Doug’s mailbag: Hibiscus care, tomato seeds, daffodils and succulents

Posted on: November 5, 2018 | Written By: Doug Oster | Comments

Gardening editor Doug Oster gets asked a lot of questions. A lot. And he doesn’t mind offering gardening advice. But rather than just limiting those answers to the person who asked, we thought it might be a good idea to share that wealth of knowledge with everybody.

There are three ways to send in your questions:

  • Email askdoug@535mediallc.com
  • Submit your question on our “Your Garden” section of our site
  • Send us a message on Facebook.

(The questions may be lightly edited for grammar/clarity/etc.)

hibiscus

Question 1: Hibiscus

Kathy: My mother bought a plant for me this year that I’m trying to save for her over the winter. It’s currently outside, and it is very small, only like 10 inches tall and 5 inches in diameter. It is like a hibiscus plant. It has those flowers that are like trumpets and about 2 to 3 inches in diameter. Can I dig that up and bring it inside into my garage that does not freeze? I’m pretty sure if I leave it outside it will be dead in the spring.

Doug: The first thing we have to do is determine is whether it’s a perennial hibiscus or tropical. Tropicals have shiny, deep green leaves and very showing flowers. The perennial has light green foliage, and the flowers aren’t quite a showy. Yours is a perennial variety that will be happy living outdoors year round. They are very tough and should come back season after season.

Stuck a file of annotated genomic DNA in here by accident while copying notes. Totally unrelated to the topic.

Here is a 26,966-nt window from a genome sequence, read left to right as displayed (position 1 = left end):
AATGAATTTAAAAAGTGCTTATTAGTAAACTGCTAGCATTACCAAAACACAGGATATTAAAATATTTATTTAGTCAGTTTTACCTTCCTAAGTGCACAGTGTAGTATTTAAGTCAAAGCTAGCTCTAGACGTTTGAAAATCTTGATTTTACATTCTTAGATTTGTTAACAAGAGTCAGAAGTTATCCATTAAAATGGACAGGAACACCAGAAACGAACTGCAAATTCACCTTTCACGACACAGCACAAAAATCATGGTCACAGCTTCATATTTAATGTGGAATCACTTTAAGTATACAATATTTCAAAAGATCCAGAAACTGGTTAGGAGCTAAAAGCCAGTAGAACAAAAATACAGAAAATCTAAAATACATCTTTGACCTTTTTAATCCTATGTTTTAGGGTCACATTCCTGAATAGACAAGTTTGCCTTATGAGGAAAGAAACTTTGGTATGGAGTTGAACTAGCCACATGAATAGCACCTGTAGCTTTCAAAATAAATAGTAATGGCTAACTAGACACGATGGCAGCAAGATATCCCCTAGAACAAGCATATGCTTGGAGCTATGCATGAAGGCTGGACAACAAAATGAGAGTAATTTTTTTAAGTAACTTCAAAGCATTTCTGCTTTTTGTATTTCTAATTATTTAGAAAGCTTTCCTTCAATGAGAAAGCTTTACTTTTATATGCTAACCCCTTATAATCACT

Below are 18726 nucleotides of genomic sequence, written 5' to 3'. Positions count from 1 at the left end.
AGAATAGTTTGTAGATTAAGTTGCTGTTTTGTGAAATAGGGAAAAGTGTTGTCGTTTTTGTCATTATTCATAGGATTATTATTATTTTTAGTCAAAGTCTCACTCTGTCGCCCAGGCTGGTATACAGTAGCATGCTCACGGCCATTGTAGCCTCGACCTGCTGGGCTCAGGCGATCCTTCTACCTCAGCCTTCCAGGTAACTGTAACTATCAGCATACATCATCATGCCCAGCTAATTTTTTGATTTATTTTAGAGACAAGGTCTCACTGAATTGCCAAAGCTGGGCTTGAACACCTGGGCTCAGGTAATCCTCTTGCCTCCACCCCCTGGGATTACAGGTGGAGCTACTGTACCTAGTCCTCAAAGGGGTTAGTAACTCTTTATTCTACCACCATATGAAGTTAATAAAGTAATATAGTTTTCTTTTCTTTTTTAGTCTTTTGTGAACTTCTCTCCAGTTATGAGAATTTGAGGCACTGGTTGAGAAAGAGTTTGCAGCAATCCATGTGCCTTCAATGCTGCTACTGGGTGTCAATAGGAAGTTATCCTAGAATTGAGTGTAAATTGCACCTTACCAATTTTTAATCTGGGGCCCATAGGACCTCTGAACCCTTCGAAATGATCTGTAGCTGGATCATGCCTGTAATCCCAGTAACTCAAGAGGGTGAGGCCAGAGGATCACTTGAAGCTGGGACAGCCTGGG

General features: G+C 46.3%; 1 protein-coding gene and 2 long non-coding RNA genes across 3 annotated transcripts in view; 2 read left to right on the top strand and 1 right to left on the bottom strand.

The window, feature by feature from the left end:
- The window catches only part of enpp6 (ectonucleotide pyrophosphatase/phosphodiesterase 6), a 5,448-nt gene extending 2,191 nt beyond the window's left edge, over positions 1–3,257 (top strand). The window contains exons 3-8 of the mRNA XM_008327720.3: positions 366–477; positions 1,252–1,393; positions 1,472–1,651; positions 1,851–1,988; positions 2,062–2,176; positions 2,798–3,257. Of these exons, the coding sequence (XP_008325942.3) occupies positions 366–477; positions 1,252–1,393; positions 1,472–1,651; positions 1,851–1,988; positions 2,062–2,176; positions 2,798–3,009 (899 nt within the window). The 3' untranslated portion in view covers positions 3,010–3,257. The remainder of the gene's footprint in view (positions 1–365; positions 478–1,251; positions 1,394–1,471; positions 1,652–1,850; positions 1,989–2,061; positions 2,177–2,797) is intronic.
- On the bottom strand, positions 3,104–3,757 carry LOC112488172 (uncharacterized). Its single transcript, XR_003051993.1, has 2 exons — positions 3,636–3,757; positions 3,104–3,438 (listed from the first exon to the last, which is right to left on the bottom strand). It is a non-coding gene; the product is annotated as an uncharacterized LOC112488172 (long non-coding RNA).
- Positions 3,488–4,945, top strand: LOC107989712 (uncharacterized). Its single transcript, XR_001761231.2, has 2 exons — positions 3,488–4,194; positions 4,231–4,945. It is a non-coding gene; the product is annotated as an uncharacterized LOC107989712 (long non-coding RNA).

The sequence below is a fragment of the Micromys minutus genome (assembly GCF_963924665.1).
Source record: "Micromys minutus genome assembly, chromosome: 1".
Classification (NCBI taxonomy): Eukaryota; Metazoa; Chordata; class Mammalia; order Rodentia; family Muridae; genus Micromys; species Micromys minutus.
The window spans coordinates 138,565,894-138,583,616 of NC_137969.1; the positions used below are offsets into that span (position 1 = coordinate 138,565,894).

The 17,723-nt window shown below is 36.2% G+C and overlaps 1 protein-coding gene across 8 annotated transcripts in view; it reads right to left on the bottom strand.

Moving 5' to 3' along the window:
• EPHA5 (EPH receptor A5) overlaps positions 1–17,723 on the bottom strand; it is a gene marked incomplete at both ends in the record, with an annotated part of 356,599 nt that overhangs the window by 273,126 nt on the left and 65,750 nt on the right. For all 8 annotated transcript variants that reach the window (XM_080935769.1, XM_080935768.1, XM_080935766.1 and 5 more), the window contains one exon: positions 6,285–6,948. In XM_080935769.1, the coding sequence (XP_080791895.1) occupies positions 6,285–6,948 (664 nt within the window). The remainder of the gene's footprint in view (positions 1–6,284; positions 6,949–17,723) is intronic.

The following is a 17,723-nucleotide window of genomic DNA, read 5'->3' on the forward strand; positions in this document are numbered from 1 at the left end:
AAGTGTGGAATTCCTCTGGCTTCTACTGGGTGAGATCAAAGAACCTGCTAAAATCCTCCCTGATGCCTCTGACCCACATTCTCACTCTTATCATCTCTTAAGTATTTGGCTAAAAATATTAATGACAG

Question 2: 3945 tomato seeds

Therese: I wanted to thank you again for the 3945 tomato seeds. I was able to start a few plants and give one away (to someone who lives at my old address at 3945). A lot of love and worry went into getting them to grow. I even took the sprouted seedings on vacation with us so I could care for them myself! Can’t wait for the next generation in the spring!

Doug: I love that you gave them to someone who lives at 3945 and the fact that you actually took the seedlings on vacation. I bet you had some interesting reactions from friends and family. How did the tomatoes grow for you?

Therese: My family thinks I’m crazy, but the tomatoes actually had a lot of sentimental value for me. I guess my mission was to grow them to honor the memory of all the past gardeners (grandmother, father) at that address. It was a learning experience for sure! I put them in big pots because of the wildlife scavengers, but the pots had inadequate drainage. So I harvested about four tomatoes and three had areas of bottom blossom rot. The fruit was tasty though. My goal this season was to get seeds, and I got a lot of them. So hopefully next season I’ll actually have a lot of fruit too!

Editor’s note: To read more about the special history of the 3945 tomato, check out this article.

Question 3: Daffodil ID

Carol: My cousin sent me daffodils called “under the apple tree.” I’m trying to find pictures of them online, but I keep coming up with pictures of daffodils planted under trees. Lol. Anyway, my favorite daffodil is “Tahiti,” with the orange in it. Are “under the apple tree” daffodils unique in any way?